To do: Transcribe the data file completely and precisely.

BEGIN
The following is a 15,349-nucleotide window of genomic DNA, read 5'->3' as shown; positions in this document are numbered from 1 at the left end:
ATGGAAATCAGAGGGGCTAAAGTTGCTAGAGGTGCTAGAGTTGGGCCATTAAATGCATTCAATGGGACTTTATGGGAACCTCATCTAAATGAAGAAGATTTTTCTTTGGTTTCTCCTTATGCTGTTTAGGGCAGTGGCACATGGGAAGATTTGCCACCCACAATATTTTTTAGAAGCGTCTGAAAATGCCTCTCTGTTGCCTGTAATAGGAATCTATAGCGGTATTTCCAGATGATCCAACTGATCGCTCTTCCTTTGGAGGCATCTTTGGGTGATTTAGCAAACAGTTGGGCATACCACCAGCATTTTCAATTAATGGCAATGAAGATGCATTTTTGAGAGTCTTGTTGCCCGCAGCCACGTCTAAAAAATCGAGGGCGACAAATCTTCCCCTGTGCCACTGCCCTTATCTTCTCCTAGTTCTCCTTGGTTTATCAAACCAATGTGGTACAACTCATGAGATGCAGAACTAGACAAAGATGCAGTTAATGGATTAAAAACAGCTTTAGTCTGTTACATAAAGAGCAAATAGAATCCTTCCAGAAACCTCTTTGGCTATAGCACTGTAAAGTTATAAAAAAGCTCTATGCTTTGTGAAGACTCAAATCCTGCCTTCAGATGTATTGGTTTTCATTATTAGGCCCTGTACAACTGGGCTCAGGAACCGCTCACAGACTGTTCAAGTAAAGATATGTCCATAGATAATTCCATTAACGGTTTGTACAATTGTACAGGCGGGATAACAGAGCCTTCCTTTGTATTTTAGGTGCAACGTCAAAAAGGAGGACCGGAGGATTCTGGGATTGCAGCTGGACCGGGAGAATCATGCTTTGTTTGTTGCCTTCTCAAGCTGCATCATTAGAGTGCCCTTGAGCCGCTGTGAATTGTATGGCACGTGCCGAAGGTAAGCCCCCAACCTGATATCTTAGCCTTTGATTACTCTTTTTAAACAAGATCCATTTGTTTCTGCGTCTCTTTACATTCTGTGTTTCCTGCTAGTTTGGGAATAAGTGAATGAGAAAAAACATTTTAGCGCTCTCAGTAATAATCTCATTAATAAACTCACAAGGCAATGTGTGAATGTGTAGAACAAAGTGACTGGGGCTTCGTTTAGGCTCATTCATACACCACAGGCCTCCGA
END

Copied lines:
The following is a 15,349-nucleotide window of genomic DNA, read 5'->3' as shown; positions in this document are numbered from 1 at the left end:
ATGGAAATCAGAGGGGCTAAAGTTGCTAGAGGTGCTAGAGTTGGGCCATTAAATGCATTCAATGGGACTTTATGGGAACCTCATCTAAATGAAGAAGATTTTTCTTTGGTTTCTCCTTATGCTGTTTAGGGCAGTGGCACATGGGAAGATTTGCCACCCACAATATTTTTTAGAAGCGTCTGAAAATGCCTCTCTGTTGCCTGTAATAGGAATCTATAGCGGTATTTCCAGATGATCCAACTGATCGCTCTTCCTTTGGAGGCATCTTTGGGTGATTTAGCAAACAGTTGGGCATACCACCAGCATTTTCAATTAATGGCAATGAAGATGCATTTTTGAGAGTCTTGTTGCCCGCAGCCACGTCTAAAAAATCGAGGGCGACAAATCTTCCCCTGTGCCACTGCCCTTATCTTCTCCTAGTTCTCCTTGGTTTATCAAACCAATGTGGTACAACTCATGAGATGCAGAACTAGACAAAGATGCAGTTAATGGATTAAAAACAGCTTTAGTCTGTTACATAAAGAGCAAATAGAATCCTTCCAGAAACCTCTTTGGCTATAGCACTGTAAAGTTATAAAAAAGCTCTATGCTTTGTGAAGACTCAAATCCTGCCTTCAGATGTATTGGTTTTCATTATTAGGCCCTGTACAACTGGGCTCAGGAACCGCTCACAGACTGTTCAAGTAAAGATATGTCCATAGATAATTCCATTAACGGTTTGTACAATTGTACAGGCGGGATAACAGAGCCTTCCTTTGTATTTTAGGTGCAACGTCAAAAAGGAGGACCGGAGGATTCTGGGATTGCAGCTGGACCGGGAGAATCATGCTTTGTTTGTTGCCTTCTCAAGCTGCATCATTAGAGTGCCCTTGAGCCGCTGTGAATTGTATGGCACGTGCCGAAGGTAAGCCCCCAACCTGATATCTTAGCCTTTGATTACTCTTTTTAAACAAGATCCATTTGTTTCTGCGTCTCTTTACATTCTGTGTTTCCTGCTAGTTTGGGAATAAGTGAATGAGAAAAAACATTTTAGCGCTCTCAGTAATAATCTCATTAATAAACTCACAAGGCAATGTGTGAATGTGTAGAACAAAGTGACTGGGGCTTCGTTTAGGCTCATTCATACACCACAGGCCTCCGA